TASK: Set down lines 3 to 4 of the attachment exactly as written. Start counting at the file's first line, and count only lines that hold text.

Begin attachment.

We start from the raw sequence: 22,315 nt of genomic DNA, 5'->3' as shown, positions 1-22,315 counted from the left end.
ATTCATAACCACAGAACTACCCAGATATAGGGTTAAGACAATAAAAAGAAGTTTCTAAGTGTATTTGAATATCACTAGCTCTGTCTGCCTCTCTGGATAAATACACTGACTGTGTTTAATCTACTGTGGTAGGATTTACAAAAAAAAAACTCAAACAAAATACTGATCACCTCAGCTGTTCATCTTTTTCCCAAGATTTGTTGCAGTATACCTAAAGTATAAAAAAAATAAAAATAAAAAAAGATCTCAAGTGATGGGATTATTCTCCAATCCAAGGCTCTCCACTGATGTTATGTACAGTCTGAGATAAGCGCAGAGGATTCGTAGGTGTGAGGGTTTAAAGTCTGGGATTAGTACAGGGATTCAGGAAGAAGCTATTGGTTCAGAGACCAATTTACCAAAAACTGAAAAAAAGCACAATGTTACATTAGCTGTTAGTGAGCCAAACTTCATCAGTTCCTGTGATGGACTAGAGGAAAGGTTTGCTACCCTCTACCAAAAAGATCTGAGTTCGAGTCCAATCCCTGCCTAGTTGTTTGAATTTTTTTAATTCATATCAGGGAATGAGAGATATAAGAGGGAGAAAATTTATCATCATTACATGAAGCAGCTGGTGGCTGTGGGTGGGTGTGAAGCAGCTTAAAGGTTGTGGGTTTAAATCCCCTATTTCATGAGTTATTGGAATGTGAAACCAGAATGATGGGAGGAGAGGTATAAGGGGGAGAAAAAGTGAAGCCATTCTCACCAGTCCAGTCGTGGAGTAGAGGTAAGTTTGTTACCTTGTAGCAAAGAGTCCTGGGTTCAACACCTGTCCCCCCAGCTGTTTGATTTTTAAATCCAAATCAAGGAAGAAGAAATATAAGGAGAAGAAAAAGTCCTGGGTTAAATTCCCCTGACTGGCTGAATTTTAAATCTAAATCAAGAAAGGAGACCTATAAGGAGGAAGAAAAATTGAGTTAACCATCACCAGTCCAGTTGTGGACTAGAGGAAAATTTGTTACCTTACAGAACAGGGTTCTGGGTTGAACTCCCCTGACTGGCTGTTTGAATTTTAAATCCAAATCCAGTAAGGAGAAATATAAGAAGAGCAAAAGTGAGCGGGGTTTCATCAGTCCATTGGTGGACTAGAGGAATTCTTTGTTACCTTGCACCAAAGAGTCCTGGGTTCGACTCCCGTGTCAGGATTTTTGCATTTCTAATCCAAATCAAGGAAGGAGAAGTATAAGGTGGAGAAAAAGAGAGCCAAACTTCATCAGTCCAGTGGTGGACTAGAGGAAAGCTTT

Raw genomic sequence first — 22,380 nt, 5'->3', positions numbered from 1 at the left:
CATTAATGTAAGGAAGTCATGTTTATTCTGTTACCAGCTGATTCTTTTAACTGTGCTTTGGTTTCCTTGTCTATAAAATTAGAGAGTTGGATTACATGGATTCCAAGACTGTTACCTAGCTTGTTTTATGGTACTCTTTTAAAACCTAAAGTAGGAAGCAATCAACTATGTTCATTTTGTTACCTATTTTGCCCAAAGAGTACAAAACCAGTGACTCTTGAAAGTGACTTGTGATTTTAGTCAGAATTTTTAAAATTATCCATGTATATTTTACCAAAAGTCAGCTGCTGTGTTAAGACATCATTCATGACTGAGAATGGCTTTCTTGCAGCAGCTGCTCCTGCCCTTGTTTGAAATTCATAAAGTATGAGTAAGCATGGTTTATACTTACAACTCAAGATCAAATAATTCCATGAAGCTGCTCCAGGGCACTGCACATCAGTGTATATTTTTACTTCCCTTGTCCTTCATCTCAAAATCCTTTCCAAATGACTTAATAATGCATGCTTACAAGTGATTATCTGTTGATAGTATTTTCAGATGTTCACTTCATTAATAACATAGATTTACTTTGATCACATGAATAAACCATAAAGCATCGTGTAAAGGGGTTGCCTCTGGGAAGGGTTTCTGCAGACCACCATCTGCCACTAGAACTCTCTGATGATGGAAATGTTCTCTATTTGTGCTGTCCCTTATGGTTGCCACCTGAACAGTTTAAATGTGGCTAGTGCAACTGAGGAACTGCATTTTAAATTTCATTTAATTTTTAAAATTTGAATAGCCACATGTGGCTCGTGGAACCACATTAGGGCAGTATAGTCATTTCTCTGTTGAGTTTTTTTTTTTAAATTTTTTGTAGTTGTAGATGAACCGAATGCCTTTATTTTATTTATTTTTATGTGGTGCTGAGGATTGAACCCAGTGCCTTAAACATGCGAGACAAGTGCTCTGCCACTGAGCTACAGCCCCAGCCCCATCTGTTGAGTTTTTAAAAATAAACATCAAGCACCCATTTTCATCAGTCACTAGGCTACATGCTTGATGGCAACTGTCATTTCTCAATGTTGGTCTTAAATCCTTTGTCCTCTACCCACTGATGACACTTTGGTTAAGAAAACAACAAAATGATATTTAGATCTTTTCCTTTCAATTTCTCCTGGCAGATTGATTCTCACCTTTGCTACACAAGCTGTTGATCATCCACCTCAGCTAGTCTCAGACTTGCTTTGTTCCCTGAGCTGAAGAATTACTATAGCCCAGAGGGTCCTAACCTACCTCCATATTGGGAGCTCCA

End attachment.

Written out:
Raw genomic sequence first — 22,380 nt, 5'->3', positions numbered from 1 at the left:
CATTAATGTAAGGAAGTCATGTTTATTCTGTTACCAGCTGATTCTTTTAACTGTGCTTTGGTTTCCTTGTCTATAAAATTAGAGAGTTGGATTACATGGATTCCAAGACTGTTACCTAGCTTGTTTTATGGTACTCTTTTAAAACCTAAAGTAGGAAGCAATCAACTATGTTCATTTTGTTACCTATTTTGCCCAAAGAGTACAAAACCAGTGACTCTTGAAAGTGACTTGTGATTTTAGTCAGAATTTTTAAAATTATCCATGTATATTTTACCAAAAGTCAGCTGCTGTGTTAAGACATCATTCATGACTGAGAATGGCTTTCTTGCAGCAGCTGCTCCTGCCCTTGTTTGAAATTCATAAAGTATGAGTAAGCATGGTTTATACTTACAACTCAAGATCAAATAATTCCATGAAGCTGCTCCAGGGCACTGCACATCAGTGTATATTTTTACTTCCCTTGTCCTTCATCTCAAAATCCTTTCCAAATGACTTAATAATGCATGCTTACAAGTGATTATCTGTTGATAGTATTTTCAGATGTTCACTTCATTAATAACATAGATTTACTTTGATCACATGAATAAACCATAAAGCATCGTGTAAAGGGGTTGCCTCTGGGAAGGGTTTCTGCAGACCACCATCTGCCACTAGAACTCTCTGATGATGGAAATGTTCTCTATTTGTGCTGTCCCTTATGGTTGCCACCTGAACAGTTTAAATGTGGCTAGTGCAACTGAGGAACTGCATTTTAAATTTCATTTAATTTTTAAAATTTGAATAGCCACATGTGGCTCGTGGAACCACATTAGGGCAGTATAGTCATTTCTCTGTTGAGTTTTTTTTTTTAAATTTTTTGTAGTTGTAGATGAACCGAATGCCTTTATTTTATTTATTTTTATGTGGTGCTGAGGATTGAACCCAGTGCCTTAAACATGCGAGACAAGTGCTCTGCCACTGAGCTACAGCCCCAGCCCCATCTGTTGAGTTTTTAAAAATAAACATCAAGCACCCATTTTCATCAGTCACTAGGCTACATGCTTGATGGCAACTGTCATTTCTCAATGTTGGTCTTAAATCCTTTGTCCTCTACCCACTGATGACACTTTGGTTAAGAAAACAACAAAATGATATTTAGATCTTTTCCTTTCAATTTCTCCTGGCAGATTGATTCTCACCTTTGCTACACAAGCTGTTGATCATCCACCTCAGCTAGTCTCAGACTTGCTTTGTTCCCTGAGCTGAAGAATTACTATAGCCCAGAGGGTCCTAACCTACCTCCATATTGGGAGCTCCA